Review: ‘Lucy In The Sky’, Natalie Portman Is Set Adrift In Noah Hawley’s Misguided Space Drama



Lucy in the Sky is an entire cosmos of wasted opportunities for Legion and Fargo creator Noah Hawley.  His feature debut draws inspiration and a wealth of potential from the insane true story of Lisa Nowak, the astronaut whose love triangle and subsequent kidnapping attempt spiked Google searches for “adult diapers” by 100%, but Hawley squanders it with odd stylistic choices and a misjudged shift in tone that send his space drama crashing down to Earth in flames.

Natalie Portman once again gives her best in a flashy role for a film that can’t support her, just like with last year’s pop star drama Vox Lux. She plays the awfully-named Lucy Cola, and when we meet her she’s adrift. Yes, existentially but also literally, an astronaut floating through the void of space. She wants just a few more minutes to take in the enormity of it, just a few minutes more. She’s reeled back in and then it hits her that she must return to the real world. How small her life looks after an experience like that, with her schlubby husband (unconvincingly played by Dan Stevens), a NASA PR guy who might as well have “cuck” stamped on that dumb mustache of his.  After going to space, normal life will never be enough again.

“Everything is so small. We are so small”, she would later say. Not many people understand what that’s like. The number of people who can say they’ve been to space is few, and Lucy encounters one of them in Mark Goodwin, played to maximum flair and manliness by Jon Hamm. Immediately, we know Lisa’s poor husband is in trouble. He doesn’t stand a chance against a guy like Mark, and before long Lisa is part of his bowling team (NOT a euphemism!!), sneaking off for secret rendezvous, and more. That is, until she starts to sense that Mark is moving on to another girl, an upstart astronaut (played by Zazie Beetz) who is younger and just as hungry.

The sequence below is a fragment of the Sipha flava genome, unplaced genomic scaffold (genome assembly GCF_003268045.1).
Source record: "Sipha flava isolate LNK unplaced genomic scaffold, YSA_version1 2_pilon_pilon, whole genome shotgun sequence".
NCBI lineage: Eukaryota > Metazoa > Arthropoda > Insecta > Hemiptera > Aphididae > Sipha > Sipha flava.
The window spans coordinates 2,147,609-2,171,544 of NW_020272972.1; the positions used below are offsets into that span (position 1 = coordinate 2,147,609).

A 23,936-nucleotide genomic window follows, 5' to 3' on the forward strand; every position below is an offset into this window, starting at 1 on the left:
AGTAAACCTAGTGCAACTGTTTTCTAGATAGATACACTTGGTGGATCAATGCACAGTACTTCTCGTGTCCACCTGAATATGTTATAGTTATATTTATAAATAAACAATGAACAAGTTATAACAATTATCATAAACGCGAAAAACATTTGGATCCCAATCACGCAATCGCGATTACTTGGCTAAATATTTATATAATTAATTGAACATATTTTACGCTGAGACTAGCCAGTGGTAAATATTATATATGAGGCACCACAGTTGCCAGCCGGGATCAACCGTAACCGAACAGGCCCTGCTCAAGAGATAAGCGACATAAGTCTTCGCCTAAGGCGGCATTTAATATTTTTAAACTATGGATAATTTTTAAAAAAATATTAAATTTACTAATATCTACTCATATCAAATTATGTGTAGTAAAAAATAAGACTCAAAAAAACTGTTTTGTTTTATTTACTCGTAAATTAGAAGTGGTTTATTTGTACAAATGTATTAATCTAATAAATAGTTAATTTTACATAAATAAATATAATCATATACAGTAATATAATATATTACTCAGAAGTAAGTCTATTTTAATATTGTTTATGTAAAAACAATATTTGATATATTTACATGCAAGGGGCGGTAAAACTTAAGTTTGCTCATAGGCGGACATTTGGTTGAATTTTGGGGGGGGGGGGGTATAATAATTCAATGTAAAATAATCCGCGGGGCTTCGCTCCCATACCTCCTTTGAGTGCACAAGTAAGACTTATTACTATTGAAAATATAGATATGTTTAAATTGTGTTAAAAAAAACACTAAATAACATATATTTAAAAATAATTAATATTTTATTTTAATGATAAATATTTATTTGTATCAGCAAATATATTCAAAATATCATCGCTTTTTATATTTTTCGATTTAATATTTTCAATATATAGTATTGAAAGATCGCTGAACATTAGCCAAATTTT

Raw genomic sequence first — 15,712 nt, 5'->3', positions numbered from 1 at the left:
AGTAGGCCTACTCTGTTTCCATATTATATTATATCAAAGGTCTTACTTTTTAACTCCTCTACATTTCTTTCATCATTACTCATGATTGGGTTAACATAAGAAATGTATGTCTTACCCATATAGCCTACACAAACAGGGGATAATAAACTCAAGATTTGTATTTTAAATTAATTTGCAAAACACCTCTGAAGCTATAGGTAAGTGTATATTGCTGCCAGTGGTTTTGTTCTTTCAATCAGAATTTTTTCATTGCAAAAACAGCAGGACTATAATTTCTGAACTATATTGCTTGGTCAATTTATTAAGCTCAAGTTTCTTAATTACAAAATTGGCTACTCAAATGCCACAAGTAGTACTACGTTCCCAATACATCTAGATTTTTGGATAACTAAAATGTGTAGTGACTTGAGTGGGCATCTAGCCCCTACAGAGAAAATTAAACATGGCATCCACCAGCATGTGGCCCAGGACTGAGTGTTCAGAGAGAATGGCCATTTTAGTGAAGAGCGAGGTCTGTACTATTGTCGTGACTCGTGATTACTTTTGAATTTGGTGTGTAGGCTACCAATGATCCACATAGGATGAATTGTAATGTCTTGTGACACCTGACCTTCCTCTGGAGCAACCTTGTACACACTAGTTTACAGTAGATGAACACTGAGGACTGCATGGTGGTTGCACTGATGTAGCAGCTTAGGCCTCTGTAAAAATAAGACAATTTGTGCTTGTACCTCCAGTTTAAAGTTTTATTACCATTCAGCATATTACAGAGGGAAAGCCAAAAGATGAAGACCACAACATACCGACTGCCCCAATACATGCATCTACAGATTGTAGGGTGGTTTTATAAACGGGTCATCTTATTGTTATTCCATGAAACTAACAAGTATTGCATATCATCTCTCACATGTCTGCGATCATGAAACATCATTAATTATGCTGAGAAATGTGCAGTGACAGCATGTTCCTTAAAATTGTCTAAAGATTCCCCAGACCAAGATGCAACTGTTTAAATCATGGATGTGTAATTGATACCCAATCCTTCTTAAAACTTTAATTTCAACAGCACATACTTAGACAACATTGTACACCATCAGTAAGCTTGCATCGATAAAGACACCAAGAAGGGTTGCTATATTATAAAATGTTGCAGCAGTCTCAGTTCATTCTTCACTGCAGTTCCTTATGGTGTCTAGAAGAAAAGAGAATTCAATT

If Hawley had stuck with this examination of a woman who had literally seen the enormity of space and being forced to accept how little meaning there is to her life by comparison. The complexity of coping with that realization, and attempting to fill the gap through adultery is compelling, even more so when seen through the eyes of a woman in a high-pressure career largely occupied by men. Portman is especially good at this point, as Lucy tries to hide her desperation for a return trip off-planet, and then later her desperation for Mark’s attentions. Hamm does what he’s good at, which is to show a hint of vulnerability under that paragon of virility always at the surface. Ellen Burstyn spices up some of the flat domestic scenes with a salty turn that is sorely missed when she’s gone. If Hawley had just leaned on them a bit more, we’d be talking about a very different movie than what we ended up with.

Unfortunately, Hawley decides to go elsewhere. Rather than portraying Lucy’s slip into madness with the honesty and seriousness the film had commanded up to this point, they go full steam ahead into trash cinema, portraying her as just another crazy, jealous woman lusting after her wayward man. Set to the tune of the titular track, Lucy’s grip on reality shatters like something out of a psycho-thriller, or maybe an episode of Legion. Hawley’s awkward and overused shifts in aspect ratio add little value and are like a film school student showing off some new trick he learned. It’s a distraction that does nothing but take away from the performances of Portman and Hamm, who are invested no matter where Hawley takes them. There’s no sympathizing with Lucy’s plight as she goes flying off the rails, ultimately roping in others in her mad quest to stop Mark and his new lover.

What it looks like is that Hawley and his co-writers saw the salacious aspects of the Lisa Nowak story and wanted to make a movie about THAT, only to realize it wouldn’t really fly in our current climate. So they attempted to make a sensitive drama about this woman’s break from reality but were ill-equipped to do it. If there’s ever a case to be made for the need of more female screenwriters working on complicated dramas about women, Lucy in the Sky is it.

Rating: 2.5 out of 5

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